Tuesday, May 21, 2024

Council OKs changes to Moses Lake parking code

| May 25, 2023 1:20 AM

MOSES LAKE — The Moses Lake City Council on Tuesday unanimously approved changes to the city ordinance governing when and how the city can impound vehicles, including those being used as residences and parked illegally.

“What we’ve done is we’ve taken your nuisance and junk vehicle chapter and added to it the ability and the subsection revolving around them to impound unauthorized vehicles or those that are parked where they’re not supposed to be parked,” City Attorney Katherine Kenison told members of the city council at a lengthy regular meeting on Tuesday.

Under the approved changes, Moses Lake Police officers may now impound vehicles illegally parked on public streets or rights of way or in city parking lots for longer than 24 hours unless the parking lot is governed by separate rules or the owners of the vehicle have obtained a parking permit from the city manager, according to the ordinance.

The changes were proposed to give the MLPD the ability to cite and tow any vehicle within 72 hours of being cited that is parked on public property or city streets used as a residence by homeless city residents.

“Our city officers would then be issuing impound notices similar to what a tow truck company would be required to do under the statute,” Kenison told council members. “If the owner wants to come redeem that vehicle, they have to meet certain criteria. And that’s going to be difficult for many of them to meet as we know.”

Both Kenison and Interim City Manager and Police Chief Kevin Fuhr said the criteria involved the ability to prove ownership of the vehicle, up-to-date registration and possession of a valid driver's license. Fuhr also noted that vehicles parked on city streets or parking lots with registration that have expired more than 45 days can be towed immediately.

“So if we are impounding them, and they’re not being redeemed by the entitled owners, then we may end up keeping them much longer than we would like to,” Kenison warned.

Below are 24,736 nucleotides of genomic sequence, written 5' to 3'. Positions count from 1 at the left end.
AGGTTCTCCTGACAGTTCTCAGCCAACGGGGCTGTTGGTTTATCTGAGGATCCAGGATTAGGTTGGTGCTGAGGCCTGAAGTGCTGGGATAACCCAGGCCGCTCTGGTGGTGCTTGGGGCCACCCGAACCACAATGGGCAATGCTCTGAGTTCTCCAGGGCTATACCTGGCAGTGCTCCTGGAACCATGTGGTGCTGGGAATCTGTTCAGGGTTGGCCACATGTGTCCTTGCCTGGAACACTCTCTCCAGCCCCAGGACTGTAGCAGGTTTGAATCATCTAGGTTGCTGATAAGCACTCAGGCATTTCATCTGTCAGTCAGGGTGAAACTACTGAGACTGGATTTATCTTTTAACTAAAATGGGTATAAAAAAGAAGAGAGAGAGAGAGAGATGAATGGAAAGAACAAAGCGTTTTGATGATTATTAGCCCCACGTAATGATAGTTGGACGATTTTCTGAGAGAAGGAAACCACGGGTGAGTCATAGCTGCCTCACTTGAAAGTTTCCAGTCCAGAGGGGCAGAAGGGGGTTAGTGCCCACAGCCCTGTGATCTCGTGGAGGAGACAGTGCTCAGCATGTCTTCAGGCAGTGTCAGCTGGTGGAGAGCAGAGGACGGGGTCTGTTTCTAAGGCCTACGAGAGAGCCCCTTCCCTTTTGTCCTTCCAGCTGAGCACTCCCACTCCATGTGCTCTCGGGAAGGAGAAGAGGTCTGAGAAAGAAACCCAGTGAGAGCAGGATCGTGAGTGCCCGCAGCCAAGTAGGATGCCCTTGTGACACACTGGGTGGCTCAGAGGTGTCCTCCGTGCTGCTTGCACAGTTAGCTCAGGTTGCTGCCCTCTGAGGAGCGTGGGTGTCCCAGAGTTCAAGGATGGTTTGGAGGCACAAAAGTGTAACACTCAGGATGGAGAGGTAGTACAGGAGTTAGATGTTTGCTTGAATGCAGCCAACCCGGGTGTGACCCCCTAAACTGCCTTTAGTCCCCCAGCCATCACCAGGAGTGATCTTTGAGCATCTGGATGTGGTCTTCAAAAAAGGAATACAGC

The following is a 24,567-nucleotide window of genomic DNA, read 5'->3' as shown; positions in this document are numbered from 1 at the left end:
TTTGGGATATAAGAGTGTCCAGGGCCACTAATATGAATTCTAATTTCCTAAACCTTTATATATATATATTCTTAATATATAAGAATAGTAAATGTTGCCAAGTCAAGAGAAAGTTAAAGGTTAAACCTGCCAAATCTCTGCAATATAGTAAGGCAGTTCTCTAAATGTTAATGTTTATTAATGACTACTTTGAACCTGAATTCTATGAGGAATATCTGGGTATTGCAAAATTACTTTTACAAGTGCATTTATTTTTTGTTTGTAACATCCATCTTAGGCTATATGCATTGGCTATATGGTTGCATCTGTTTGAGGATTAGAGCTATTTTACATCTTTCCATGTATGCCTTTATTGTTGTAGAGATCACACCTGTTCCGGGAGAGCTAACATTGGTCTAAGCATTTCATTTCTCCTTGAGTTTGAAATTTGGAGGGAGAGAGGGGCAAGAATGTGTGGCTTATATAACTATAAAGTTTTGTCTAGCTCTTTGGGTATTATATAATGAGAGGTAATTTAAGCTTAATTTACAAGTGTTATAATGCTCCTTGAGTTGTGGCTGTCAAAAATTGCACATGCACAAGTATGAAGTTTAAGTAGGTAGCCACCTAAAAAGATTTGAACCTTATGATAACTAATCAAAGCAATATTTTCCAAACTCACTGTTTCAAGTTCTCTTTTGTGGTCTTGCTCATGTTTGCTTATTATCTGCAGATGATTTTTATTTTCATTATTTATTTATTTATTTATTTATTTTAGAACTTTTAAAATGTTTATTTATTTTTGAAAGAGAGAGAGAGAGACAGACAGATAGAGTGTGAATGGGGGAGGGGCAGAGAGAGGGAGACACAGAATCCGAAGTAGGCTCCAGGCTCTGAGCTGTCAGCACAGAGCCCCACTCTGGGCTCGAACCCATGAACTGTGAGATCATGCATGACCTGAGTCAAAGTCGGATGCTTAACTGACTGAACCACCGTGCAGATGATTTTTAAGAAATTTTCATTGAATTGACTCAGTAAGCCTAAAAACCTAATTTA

Fuhr said because the city would have to absorb nearly all of the costs of impounding, towing, storing and likely eventually destroying impounded vehicles, it will mean the council will need to eventually budget more money to cover those increased costs.

Council members also approved a seven-day grace period for anyone living in a vehicle the police have cited for impounding if that person can prove they are in some kind of program, such as drug treatment or is seeking employment or transitional housing, that would be renewable until the homeless resident exits homelessness or is no longer in a program.

“They would have to show proof that they are working with Renew (Grant County’s mental health agency) or another agency that they are in the process of exiting a homeless situation through either treatment, mental health assistance or some sort of transitional housing,” Kenison said. “If they can’t meet those definitions, then they would not be entitled to those additional time frames.”

While council members said they want homeless residents and their vehicles off city streets, they also expressed concern and sympathy for people who are dealing with difficult circumstances — the inability to pay high local rents, for example — and are trying to better themselves.

“Whether it’s partially their fault or it’s just, you know, a set of bad circumstances,” said Deputy Mayor Deanna Martinez. “My preference would be if they can establish that they are actively working to change their lot in life, we allow them a little more time.”

Council members also unanimously approved revisions to the city ordinance prohibiting camping on public property, adding language suspending enforcement of that ordinance if the city has no space for homeless residents in the sleep center.

Charles H. Featherstone can be reached at cfeatherstone@columbiabasinherald.com.